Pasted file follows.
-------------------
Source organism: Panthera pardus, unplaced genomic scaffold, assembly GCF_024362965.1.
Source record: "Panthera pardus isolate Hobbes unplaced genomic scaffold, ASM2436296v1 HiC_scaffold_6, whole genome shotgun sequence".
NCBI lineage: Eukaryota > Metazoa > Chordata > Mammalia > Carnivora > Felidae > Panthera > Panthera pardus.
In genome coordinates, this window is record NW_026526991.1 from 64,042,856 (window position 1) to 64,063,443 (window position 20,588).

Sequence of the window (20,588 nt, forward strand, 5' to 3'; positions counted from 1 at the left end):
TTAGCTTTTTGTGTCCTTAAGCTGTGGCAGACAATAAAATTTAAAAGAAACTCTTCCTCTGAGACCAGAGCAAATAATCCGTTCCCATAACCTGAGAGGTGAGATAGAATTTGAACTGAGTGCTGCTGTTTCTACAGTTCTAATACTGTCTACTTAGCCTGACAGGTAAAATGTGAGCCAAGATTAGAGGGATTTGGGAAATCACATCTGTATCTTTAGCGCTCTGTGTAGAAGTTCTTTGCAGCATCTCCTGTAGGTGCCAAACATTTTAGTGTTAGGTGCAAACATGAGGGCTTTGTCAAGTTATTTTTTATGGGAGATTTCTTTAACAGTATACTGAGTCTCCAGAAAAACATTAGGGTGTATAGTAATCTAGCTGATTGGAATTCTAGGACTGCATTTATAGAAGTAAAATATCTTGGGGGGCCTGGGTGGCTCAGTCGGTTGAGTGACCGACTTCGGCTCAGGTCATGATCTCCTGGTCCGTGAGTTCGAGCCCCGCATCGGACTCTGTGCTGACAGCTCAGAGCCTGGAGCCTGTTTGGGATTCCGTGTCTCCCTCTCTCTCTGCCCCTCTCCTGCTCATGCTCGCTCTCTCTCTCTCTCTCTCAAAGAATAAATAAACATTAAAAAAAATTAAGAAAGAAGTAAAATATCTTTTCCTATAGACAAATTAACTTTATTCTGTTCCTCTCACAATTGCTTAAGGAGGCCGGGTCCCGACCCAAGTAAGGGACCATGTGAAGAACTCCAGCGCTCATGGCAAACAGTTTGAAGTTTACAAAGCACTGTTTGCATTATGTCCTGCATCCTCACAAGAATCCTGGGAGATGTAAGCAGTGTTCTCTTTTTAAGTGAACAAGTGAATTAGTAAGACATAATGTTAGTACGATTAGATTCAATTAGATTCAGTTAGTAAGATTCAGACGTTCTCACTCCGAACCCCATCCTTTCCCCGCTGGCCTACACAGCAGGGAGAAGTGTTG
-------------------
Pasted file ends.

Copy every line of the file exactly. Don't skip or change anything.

Source organism: Panthera pardus, unplaced genomic scaffold, assembly GCF_024362965.1.
Source record: "Panthera pardus isolate Hobbes unplaced genomic scaffold, ASM2436296v1 HiC_scaffold_6, whole genome shotgun sequence".
NCBI lineage: Eukaryota > Metazoa > Chordata > Mammalia > Carnivora > Felidae > Panthera > Panthera pardus.
In genome coordinates, this window is record NW_026526991.1 from 64,042,856 (window position 1) to 64,063,443 (window position 20,588).

Sequence of the window (20,588 nt, forward strand, 5' to 3'; positions counted from 1 at the left end):
TTAGCTTTTTGTGTCCTTAAGCTGTGGCAGACAATAAAATTTAAAAGAAACTCTTCCTCTGAGACCAGAGCAAATAATCCGTTCCCATAACCTGAGAGGTGAGATAGAATTTGAACTGAGTGCTGCTGTTTCTACAGTTCTAATACTGTCTACTTAGCCTGACAGGTAAAATGTGAGCCAAGATTAGAGGGATTTGGGAAATCACATCTGTATCTTTAGCGCTCTGTGTAGAAGTTCTTTGCAGCATCTCCTGTAGGTGCCAAACATTTTAGTGTTAGGTGCAAACATGAGGGCTTTGTCAAGTTATTTTTTATGGGAGATTTCTTTAACAGTATACTGAGTCTCCAGAAAAACATTAGGGTGTATAGTAATCTAGCTGATTGGAATTCTAGGACTGCATTTATAGAAGTAAAATATCTTGGGGGGCCTGGGTGGCTCAGTCGGTTGAGTGACCGACTTCGGCTCAGGTCATGATCTCCTGGTCCGTGAGTTCGAGCCCCGCATCGGACTCTGTGCTGACAGCTCAGAGCCTGGAGCCTGTTTGGGATTCCGTGTCTCCCTCTCTCTCTGCCCCTCTCCTGCTCATGCTCGCTCTCTCTCTCTCTCTCTCAAAGAATAAATAAACATTAAAAAAAATTAAGAAAGAAGTAAAATATCTTTTCCTATAGACAAATTAACTTTATTCTGTTCCTCTCACAATTGCTTAAGGAGGCCGGGTCCCGACCCAAGTAAGGGACCATGTGAAGAACTCCAGCGCTCATGGCAAACAGTTTGAAGTTTACAAAGCACTGTTTGCATTATGTCCTGCATCCTCACAAGAATCCTGGGAGATGTAAGCAGTGTTCTCTTTTTAAGTGAACAAGTGAATTAGTAAGACATAATGTTAGTACGATTAGATTCAATTAGATTCAGTTAGTAAGATTCAGACGTTCTCACTCCGAACCCCATCCTTTCCCCGCTGGCCTACACAGCAGGGAGAAGTGTTG